| Photo Campbel bridge
Campbel Bridge
Mon, 12 Sep 2022

Here in Mongolia - the land of the great conqueror Genghis Khan - no festival would be complete without archery contests, horse and camel racing, and the wild Kazakh game of kekbar (or buzkazi).  Here two men on horse back effectively have a wrestle over possession of the carcass of a goat. 

The game in one form or another remains one of the great ritual sports of Central Asia.  It is still played from Afghanistan across the Central Asian republics into these western parts of Mongolia.  

A real crowd pleaser was the kyz kuar – the man and woman’s horse race.  In this crazy event a man and a woman on horseback race at full gallop over 400 metres. The woman has a slight head start before the man sets off in pursuit, his ambition being not only to catch her and kiss her but also to use all his charms to talk her into meeting him later.  In her efforts to get to the finish line first the woman is not only entitled to ride as fast as she can, but she also resists his advances by striking her pursuer with a large whip.  The rules are very simple – if the man does not catch the girl, he loses.  This was a favourite event of the ladies!  

Throw in other tests of horsemanship, long distance horse racing, a camel race, and a contest of Mongolian archery on horseback, and the two days of the festival was over all too son.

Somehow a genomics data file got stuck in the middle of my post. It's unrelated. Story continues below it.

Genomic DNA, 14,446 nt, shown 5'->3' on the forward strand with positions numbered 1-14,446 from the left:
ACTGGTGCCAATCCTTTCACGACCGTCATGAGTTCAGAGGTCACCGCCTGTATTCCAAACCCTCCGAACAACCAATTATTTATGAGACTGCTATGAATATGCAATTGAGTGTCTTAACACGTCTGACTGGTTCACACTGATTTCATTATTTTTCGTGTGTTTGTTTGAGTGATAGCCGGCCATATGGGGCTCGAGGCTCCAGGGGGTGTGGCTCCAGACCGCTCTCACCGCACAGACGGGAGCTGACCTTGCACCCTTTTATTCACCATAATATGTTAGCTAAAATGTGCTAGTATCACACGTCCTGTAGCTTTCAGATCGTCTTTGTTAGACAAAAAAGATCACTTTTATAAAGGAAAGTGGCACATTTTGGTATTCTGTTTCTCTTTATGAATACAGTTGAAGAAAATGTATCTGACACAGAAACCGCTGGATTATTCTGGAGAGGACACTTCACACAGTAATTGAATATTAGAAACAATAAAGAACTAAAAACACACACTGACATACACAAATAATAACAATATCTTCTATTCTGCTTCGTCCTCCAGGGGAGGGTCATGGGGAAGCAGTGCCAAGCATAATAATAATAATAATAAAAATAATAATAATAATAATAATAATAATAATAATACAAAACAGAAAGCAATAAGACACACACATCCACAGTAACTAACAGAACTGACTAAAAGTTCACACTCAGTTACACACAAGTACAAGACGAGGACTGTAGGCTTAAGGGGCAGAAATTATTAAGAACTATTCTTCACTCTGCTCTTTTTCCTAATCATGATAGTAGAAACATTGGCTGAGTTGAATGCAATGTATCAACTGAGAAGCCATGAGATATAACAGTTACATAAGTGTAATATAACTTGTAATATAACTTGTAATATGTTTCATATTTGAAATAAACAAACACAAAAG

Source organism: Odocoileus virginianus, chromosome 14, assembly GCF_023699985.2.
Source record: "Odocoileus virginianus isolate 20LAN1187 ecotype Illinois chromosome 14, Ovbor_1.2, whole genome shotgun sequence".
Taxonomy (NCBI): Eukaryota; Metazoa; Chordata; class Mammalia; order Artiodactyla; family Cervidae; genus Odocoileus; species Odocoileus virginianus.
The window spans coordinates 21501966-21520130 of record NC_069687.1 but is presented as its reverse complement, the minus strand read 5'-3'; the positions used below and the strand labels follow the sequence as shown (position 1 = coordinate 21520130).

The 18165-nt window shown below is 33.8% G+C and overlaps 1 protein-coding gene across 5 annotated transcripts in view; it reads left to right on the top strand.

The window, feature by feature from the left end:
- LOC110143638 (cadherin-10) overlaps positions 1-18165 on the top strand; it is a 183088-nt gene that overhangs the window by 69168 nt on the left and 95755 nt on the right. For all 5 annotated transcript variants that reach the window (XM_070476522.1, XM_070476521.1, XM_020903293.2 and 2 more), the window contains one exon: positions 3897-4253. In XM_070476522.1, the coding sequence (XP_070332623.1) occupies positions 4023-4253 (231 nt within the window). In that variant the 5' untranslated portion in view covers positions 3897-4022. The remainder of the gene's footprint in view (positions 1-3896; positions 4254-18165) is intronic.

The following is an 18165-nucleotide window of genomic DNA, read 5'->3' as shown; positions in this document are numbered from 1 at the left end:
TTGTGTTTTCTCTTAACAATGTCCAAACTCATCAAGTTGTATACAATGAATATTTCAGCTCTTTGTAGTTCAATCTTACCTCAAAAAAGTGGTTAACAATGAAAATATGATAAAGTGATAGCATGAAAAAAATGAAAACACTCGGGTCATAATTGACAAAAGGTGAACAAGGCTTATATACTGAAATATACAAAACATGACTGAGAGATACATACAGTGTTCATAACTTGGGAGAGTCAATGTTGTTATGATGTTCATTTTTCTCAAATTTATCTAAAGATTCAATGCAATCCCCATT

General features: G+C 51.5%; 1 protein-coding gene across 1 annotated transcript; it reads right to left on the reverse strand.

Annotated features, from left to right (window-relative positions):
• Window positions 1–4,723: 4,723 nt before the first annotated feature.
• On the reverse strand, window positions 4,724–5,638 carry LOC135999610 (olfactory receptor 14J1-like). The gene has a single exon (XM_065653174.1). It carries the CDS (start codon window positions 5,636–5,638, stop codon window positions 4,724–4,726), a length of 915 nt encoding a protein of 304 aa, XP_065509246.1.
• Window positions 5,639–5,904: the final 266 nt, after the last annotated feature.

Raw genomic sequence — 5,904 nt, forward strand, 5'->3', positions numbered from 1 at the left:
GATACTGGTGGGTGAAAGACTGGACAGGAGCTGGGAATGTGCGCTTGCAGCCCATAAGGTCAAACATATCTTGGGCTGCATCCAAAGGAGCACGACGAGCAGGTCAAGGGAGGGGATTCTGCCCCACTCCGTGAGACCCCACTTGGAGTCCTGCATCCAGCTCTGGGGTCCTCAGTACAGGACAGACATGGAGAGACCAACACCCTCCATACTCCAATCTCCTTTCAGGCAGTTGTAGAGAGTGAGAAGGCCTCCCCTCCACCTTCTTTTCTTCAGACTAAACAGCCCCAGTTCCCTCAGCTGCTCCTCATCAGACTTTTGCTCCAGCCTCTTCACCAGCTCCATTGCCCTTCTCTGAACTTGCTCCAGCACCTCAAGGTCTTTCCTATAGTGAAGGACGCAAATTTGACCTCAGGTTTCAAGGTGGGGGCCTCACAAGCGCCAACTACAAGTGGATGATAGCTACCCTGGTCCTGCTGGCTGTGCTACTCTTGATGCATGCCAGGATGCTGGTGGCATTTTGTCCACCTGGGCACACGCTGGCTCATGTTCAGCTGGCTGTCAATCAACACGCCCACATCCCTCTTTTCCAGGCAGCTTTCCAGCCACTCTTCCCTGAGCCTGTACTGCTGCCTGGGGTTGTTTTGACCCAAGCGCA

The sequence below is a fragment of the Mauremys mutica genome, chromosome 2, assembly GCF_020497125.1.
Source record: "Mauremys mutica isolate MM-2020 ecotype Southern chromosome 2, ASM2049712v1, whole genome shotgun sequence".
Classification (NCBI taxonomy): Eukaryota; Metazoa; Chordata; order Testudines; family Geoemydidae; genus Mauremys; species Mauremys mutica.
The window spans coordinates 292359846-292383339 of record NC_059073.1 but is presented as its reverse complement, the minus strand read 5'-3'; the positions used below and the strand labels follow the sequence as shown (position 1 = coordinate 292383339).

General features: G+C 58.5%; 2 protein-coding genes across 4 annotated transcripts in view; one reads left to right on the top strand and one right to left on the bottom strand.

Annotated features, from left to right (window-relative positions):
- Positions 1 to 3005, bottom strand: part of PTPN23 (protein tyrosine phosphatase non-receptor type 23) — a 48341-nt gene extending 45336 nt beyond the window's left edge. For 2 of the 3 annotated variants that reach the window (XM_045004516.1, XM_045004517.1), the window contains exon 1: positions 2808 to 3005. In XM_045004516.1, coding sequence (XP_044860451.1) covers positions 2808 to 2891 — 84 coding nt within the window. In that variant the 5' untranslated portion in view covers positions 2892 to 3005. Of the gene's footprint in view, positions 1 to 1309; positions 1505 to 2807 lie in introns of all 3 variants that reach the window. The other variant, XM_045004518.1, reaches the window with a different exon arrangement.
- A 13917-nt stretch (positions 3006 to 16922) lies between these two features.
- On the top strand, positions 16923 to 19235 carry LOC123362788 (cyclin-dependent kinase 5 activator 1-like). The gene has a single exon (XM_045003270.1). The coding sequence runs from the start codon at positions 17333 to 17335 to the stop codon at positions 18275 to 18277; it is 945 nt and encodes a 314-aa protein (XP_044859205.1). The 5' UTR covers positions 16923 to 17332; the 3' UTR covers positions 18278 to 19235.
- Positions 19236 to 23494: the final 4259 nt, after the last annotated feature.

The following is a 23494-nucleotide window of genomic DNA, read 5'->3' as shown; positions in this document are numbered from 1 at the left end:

The festival ends with a grand dostarkhan - Kazakh party.  Not surprisingly, this involves much eating and drinking of Vodka as well as the telling of many great hunting stories late into the night.  The winner of the buzkazi chooses the host of the dostarkan. 

In former times the choice was made by throwing the goat carcass into front door of his chosen host’s tent or ger as they are known here.  The ger (or yurt) is the traditional dwelling of the nomads in Mongolia and Central Asia.  It is a large portable tent (complete with beds and a fire) made from a wooden frame and covered in felt.  These days the dead goat is simply flung onto the bonnet of the host’s car!

A Mongolian travel company - Blue Wolf Travel at Bayan-Oglii – is preserving the tradition with the staging of the Golden Eagle Festival in October each year. The fees paid by tourists provide the financial support for the staging of the event as well as providing generous prize money for the most successful competitors.  The success of this venture is apparent from the large numbers of local participants.  You stay in a ger camp.  There is also plenty of opportunity to mix with the local people, eat their food and drink (including the local fermented mare’s milk), and take in their music and dancing.

Watching this wonderful festival shows why the Kazakhs are renowned for their unique and extraordinary skills in relation to equestrian sports and hunting. While the changes of the modern world place hunting with eagles on the verge of extinction in most of Central Asia, the fascinating tradition still lives in this remote western corner of Mongolia.  

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